The Vanishing of Ethan Carter (PC) Review – No Hand Holding Here

When you first boot up ‘The Vanishing of Ethan Carter’, you’re greeted with a message that simply reads, “This game is a narrative experience that does not hold your hand”. Immediately afterwards you find yourself directly thrown into this beautiful, open world game. Believe me when I tell you this is no understatement. As you try to uncover the mysteries of Ethan Carter you’ll find that all the brain work will be up to you.

In ‘Ethan Carter’, you play as supernatural detective Paul Prospero as he enters into the fictional world of Red Creek Valley where a young boy named Ethan Carter has been sending him fan mail. Ethan seems to have an uncanny knowledge of the supernatural world, so Prospero shows up, already knowing Carter is missing and sets out to find the lost boy before it’s too late.

The game is an open world setting that lives up to its ‘doesn’t hold your hand’ claims by allowing you to proceed in the game however you see fit. As a detective with supernatural abilities, you uncover clues to help you solve puzzles in the various areas of the world as each puzzle helps you unravel the bigger, overall mystery. Using your abilities to track down integral items, you piece together all of the events and recreate them, which leads you to the next part of the story… if you decide to play it like that.

That is both the strength and the downfall of ‘Ethan Carter’. The game relies very heavily on the players desire to discover what happened to Ethan and what is wrong with his family. The storyline is easily the strongest aspect of the game as it flirts with the paranormal while keeping the human elements front and centre. Ultimately, you want to find out what happened to Ethan, his family and who The Sleeper is for both peace of mind and to see if you can still save Ethan. However, the impact storyline can get a bit muddled if you decide not to play the game linearly. For instance, I missed the ‘Spaceman’ part when I first ran through it, so when I doubled back for it, that part of the story held minimal impact as I had already seen much more unfold already. So, while the storyline is still very strong, it does suffer a little from its ‘do as you will’ style of play.

The gameplay itself really shakes down to some of the most difficult puzzle solving I’ve ever undertaken. Again, with you having free reign, you also don’t have an objective marker or anything to indicate what you need to solve that particular puzzle or where to find any of the others. This did get hella frustrating at times as you could spend up to an hour look for one particular item. However, finally solving these lengthy puzzles was very satisfying, resulting in some very rewarding gameplay. In saying that, if you can do more than three puzzles consecutively, you have far more patience than I do.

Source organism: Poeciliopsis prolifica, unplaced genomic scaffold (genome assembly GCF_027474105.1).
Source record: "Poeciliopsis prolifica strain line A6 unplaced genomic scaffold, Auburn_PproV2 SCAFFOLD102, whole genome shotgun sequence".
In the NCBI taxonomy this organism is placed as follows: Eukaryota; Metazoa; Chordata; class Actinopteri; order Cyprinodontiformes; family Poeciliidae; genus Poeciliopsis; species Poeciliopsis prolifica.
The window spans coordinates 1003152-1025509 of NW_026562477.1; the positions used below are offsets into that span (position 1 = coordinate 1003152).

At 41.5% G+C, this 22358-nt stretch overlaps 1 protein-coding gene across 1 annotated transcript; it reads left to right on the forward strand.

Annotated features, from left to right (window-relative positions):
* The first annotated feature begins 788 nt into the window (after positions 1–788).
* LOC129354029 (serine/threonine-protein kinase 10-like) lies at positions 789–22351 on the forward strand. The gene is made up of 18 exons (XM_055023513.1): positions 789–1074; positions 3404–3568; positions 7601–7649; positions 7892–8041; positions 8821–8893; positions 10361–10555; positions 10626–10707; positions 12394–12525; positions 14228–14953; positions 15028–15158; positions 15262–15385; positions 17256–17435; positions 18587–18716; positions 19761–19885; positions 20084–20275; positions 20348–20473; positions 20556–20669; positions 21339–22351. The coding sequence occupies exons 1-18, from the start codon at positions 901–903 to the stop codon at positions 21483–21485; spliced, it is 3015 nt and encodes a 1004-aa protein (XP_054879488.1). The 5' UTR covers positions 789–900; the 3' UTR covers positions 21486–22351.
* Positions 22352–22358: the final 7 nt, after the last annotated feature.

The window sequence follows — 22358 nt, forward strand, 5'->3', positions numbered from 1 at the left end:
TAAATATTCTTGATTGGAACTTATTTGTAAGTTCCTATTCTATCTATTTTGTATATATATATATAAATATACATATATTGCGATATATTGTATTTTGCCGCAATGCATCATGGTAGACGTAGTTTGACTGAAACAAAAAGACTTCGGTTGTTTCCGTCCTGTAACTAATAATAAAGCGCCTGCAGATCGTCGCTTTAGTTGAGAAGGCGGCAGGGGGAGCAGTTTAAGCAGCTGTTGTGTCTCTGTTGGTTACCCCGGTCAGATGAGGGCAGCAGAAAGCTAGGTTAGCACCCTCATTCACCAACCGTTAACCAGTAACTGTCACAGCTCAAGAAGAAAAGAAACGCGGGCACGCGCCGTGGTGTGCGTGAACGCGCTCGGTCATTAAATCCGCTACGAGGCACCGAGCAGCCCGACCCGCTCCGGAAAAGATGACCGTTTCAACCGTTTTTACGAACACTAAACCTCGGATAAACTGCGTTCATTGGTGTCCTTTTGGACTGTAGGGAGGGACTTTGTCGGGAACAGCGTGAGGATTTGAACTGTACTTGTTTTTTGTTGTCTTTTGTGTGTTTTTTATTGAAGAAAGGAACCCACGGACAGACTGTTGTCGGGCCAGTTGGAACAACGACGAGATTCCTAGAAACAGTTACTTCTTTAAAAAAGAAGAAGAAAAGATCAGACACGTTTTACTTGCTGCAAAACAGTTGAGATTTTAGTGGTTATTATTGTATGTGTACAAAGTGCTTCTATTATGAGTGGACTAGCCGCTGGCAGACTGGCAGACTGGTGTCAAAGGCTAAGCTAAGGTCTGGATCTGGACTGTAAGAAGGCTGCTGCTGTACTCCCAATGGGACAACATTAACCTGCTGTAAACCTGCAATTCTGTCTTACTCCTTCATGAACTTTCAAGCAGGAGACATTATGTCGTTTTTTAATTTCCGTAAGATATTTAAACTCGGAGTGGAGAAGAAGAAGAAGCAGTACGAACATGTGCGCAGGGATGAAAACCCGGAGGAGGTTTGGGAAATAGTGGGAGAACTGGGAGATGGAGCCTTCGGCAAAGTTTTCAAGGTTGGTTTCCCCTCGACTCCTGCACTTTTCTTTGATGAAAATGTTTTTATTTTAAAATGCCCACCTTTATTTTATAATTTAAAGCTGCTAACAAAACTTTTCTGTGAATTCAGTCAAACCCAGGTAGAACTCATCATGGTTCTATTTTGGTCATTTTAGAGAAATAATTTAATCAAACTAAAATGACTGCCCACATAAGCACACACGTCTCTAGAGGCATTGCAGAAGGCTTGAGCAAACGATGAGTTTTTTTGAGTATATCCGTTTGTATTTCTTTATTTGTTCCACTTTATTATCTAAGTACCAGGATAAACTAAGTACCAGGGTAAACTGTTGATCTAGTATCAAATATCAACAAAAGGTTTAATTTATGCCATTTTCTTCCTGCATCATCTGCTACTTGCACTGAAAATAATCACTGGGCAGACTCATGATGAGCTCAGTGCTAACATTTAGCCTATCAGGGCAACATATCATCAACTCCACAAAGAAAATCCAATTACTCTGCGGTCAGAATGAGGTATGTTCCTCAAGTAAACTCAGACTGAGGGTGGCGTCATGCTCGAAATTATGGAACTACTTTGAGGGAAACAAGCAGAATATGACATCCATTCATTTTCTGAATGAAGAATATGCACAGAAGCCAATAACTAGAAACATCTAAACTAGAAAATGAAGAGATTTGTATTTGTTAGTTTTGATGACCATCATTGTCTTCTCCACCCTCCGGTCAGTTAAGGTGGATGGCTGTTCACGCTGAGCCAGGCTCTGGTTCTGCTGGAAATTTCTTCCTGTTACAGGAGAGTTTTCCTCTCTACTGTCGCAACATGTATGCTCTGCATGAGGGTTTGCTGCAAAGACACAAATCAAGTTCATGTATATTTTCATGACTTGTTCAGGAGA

The other strengths of ‘Ethan Carter’ are that it doesn’t just rely on any one aspect of the game or another, instead crafting a complete experience out of the game. The graphics are beautiful as they paint Red Creek Valley in stunning colours and incredible panoramas. The entire area of the game is designed quite well and each part of the play area is unique. The sound effects are also awesome as it ranges from loon calls on the lake to horrifying sounds underground to jump inducing traps going off. The music helps quite a bit with that, too. The music builds tension, atmosphere and, at times, a terrible sense of foreboding as you know something wicked this way comes. It also gives you some peaceful walking around music as you wind your way around the Valley, looking for that next puzzle to solve.

In the end, ‘The Vanishing of Ethan Carter’ is a great game to pick up. I don’t do horror, at all. Until this game, my two previous horror experiences were ‘Dead Space’ and ‘Resident Evil 3’. But I’m genuinely glad I got to play this one! Sure, this review took me an extra couple of days because I had to summon the courage to play it, but ‘Ethan Carter’ was such an experience, that I’m glad I didn’t miss out on it. Fans of puzzlers, horror and story driven games alike will find enjoyment from ‘Ethan Carter’ as it manages to be compelling, challenging and terrifying, all at once.

The Good


The Bad